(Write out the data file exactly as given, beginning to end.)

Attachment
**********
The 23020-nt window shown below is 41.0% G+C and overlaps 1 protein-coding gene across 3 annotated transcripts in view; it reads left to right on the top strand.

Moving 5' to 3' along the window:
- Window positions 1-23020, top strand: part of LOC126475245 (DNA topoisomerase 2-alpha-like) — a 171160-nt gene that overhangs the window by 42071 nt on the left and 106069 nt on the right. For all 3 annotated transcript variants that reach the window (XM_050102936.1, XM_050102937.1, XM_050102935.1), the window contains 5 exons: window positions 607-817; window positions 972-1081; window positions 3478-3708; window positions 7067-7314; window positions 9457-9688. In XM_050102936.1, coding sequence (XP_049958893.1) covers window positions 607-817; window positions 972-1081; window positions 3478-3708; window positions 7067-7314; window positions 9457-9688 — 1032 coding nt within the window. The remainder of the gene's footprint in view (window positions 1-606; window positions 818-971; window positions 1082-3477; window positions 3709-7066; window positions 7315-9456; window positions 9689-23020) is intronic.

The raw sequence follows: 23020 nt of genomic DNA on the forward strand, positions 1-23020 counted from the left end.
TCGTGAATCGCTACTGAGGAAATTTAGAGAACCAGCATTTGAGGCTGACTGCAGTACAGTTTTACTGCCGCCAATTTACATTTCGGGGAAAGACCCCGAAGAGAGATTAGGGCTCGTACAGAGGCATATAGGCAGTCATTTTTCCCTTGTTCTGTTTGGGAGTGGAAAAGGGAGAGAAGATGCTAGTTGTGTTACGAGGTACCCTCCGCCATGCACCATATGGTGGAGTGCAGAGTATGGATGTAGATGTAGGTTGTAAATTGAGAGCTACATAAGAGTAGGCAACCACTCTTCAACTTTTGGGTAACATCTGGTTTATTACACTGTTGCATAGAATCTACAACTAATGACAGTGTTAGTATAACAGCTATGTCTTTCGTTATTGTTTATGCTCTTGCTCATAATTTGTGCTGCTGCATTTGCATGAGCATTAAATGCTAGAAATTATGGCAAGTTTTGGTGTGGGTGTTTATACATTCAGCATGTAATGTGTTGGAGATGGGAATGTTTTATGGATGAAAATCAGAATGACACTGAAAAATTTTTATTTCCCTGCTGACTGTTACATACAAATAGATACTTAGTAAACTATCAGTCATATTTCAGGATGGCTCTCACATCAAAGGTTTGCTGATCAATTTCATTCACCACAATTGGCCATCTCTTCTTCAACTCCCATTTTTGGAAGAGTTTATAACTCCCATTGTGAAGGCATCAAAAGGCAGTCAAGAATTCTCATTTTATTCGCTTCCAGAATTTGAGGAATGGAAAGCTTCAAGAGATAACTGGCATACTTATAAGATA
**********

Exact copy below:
The 23020-nt window shown below is 41.0% G+C and overlaps 1 protein-coding gene across 3 annotated transcripts in view; it reads left to right on the top strand.

Moving 5' to 3' along the window:
- Window positions 1-23020, top strand: part of LOC126475245 (DNA topoisomerase 2-alpha-like) — a 171160-nt gene that overhangs the window by 42071 nt on the left and 106069 nt on the right. For all 3 annotated transcript variants that reach the window (XM_050102936.1, XM_050102937.1, XM_050102935.1), the window contains 5 exons: window positions 607-817; window positions 972-1081; window positions 3478-3708; window positions 7067-7314; window positions 9457-9688. In XM_050102936.1, coding sequence (XP_049958893.1) covers window positions 607-817; window positions 972-1081; window positions 3478-3708; window positions 7067-7314; window positions 9457-9688 — 1032 coding nt within the window. The remainder of the gene's footprint in view (window positions 1-606; window positions 818-971; window positions 1082-3477; window positions 3709-7066; window positions 7315-9456; window positions 9689-23020) is intronic.

The raw sequence follows: 23020 nt of genomic DNA on the forward strand, positions 1-23020 counted from the left end.
TCGTGAATCGCTACTGAGGAAATTTAGAGAACCAGCATTTGAGGCTGACTGCAGTACAGTTTTACTGCCGCCAATTTACATTTCGGGGAAAGACCCCGAAGAGAGATTAGGGCTCGTACAGAGGCATATAGGCAGTCATTTTTCCCTTGTTCTGTTTGGGAGTGGAAAAGGGAGAGAAGATGCTAGTTGTGTTACGAGGTACCCTCCGCCATGCACCATATGGTGGAGTGCAGAGTATGGATGTAGATGTAGGTTGTAAATTGAGAGCTACATAAGAGTAGGCAACCACTCTTCAACTTTTGGGTAACATCTGGTTTATTACACTGTTGCATAGAATCTACAACTAATGACAGTGTTAGTATAACAGCTATGTCTTTCGTTATTGTTTATGCTCTTGCTCATAATTTGTGCTGCTGCATTTGCATGAGCATTAAATGCTAGAAATTATGGCAAGTTTTGGTGTGGGTGTTTATACATTCAGCATGTAATGTGTTGGAGATGGGAATGTTTTATGGATGAAAATCAGAATGACACTGAAAAATTTTTATTTCCCTGCTGACTGTTACATACAAATAGATACTTAGTAAACTATCAGTCATATTTCAGGATGGCTCTCACATCAAAGGTTTGCTGATCAATTTCATTCACCACAATTGGCCATCTCTTCTTCAACTCCCATTTTTGGAAGAGTTTATAACTCCCATTGTGAAGGCATCAAAAGGCAGTCAAGAATTCTCATTTTATTCGCTTCCAGAATTTGAGGAATGGAAAGCTTCAAGAGATAACTGGCATACTTATAAGATA